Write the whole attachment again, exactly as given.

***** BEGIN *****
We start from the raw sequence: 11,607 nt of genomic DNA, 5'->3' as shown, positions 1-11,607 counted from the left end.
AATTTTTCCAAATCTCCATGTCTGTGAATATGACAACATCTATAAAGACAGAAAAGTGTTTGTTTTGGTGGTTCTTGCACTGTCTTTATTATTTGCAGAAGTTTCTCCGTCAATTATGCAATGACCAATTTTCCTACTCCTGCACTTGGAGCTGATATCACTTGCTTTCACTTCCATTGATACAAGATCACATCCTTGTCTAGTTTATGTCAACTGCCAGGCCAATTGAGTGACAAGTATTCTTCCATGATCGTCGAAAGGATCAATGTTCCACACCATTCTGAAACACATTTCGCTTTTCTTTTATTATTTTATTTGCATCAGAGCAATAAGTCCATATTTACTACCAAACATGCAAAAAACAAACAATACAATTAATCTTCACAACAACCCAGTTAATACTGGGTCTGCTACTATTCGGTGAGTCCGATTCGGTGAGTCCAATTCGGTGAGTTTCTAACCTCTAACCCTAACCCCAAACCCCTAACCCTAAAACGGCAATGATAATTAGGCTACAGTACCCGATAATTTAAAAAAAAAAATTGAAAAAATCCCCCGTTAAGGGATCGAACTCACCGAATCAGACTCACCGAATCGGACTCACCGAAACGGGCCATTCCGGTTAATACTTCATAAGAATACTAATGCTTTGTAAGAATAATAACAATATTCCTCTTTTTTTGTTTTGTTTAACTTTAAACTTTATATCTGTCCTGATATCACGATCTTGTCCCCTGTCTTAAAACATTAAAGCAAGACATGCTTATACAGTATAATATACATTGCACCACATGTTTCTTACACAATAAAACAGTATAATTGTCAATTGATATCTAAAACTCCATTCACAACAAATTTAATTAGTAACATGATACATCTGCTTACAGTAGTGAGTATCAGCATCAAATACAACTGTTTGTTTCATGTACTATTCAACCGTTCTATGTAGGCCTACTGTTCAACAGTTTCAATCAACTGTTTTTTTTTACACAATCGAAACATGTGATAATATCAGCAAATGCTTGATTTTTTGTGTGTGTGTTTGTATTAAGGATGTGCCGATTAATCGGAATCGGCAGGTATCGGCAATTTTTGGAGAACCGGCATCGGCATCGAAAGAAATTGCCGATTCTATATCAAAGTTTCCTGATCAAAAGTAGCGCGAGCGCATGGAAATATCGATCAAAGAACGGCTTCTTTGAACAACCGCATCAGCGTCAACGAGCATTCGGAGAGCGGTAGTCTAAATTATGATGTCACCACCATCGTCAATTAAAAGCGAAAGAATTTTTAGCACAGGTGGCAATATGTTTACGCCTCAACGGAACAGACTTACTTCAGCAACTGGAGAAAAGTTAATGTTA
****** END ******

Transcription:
We start from the raw sequence: 11,607 nt of genomic DNA, 5'->3' as shown, positions 1-11,607 counted from the left end.
AATTTTTCCAAATCTCCATGTCTGTGAATATGACAACATCTATAAAGACAGAAAAGTGTTTGTTTTGGTGGTTCTTGCACTGTCTTTATTATTTGCAGAAGTTTCTCCGTCAATTATGCAATGACCAATTTTCCTACTCCTGCACTTGGAGCTGATATCACTTGCTTTCACTTCCATTGATACAAGATCACATCCTTGTCTAGTTTATGTCAACTGCCAGGCCAATTGAGTGACAAGTATTCTTCCATGATCGTCGAAAGGATCAATGTTCCACACCATTCTGAAACACATTTCGCTTTTCTTTTATTATTTTATTTGCATCAGAGCAATAAGTCCATATTTACTACCAAACATGCAAAAAACAAACAATACAATTAATCTTCACAACAACCCAGTTAATACTGGGTCTGCTACTATTCGGTGAGTCCGATTCGGTGAGTCCAATTCGGTGAGTTTCTAACCTCTAACCCTAACCCCAAACCCCTAACCCTAAAACGGCAATGATAATTAGGCTACAGTACCCGATAATTTAAAAAAAAAAATTGAAAAAATCCCCCGTTAAGGGATCGAACTCACCGAATCAGACTCACCGAATCGGACTCACCGAAACGGGCCATTCCGGTTAATACTTCATAAGAATACTAATGCTTTGTAAGAATAATAACAATATTCCTCTTTTTTTGTTTTGTTTAACTTTAAACTTTATATCTGTCCTGATATCACGATCTTGTCCCCTGTCTTAAAACATTAAAGCAAGACATGCTTATACAGTATAATATACATTGCACCACATGTTTCTTACACAATAAAACAGTATAATTGTCAATTGATATCTAAAACTCCATTCACAACAAATTTAATTAGTAACATGATACATCTGCTTACAGTAGTGAGTATCAGCATCAAATACAACTGTTTGTTTCATGTACTATTCAACCGTTCTATGTAGGCCTACTGTTCAACAGTTTCAATCAACTGTTTTTTTTTACACAATCGAAACATGTGATAATATCAGCAAATGCTTGATTTTTTGTGTGTGTGTTTGTATTAAGGATGTGCCGATTAATCGGAATCGGCAGGTATCGGCAATTTTTGGAGAACCGGCATCGGCATCGAAAGAAATTGCCGATTCTATATCAAAGTTTCCTGATCAAAAGTAGCGCGAGCGCATGGAAATATCGATCAAAGAACGGCTTCTTTGAACAACCGCATCAGCGTCAACGAGCATTCGGAGAGCGGTAGTCTAAATTATGATGTCACCACCATCGTCAATTAAAAGCGAAAGAATTTTTAGCACAGGTGGCAATATGTTTACGCCTCAACGGAACAGACTTACTTCAGCAACTGGAGAAAAGTTAATGTTA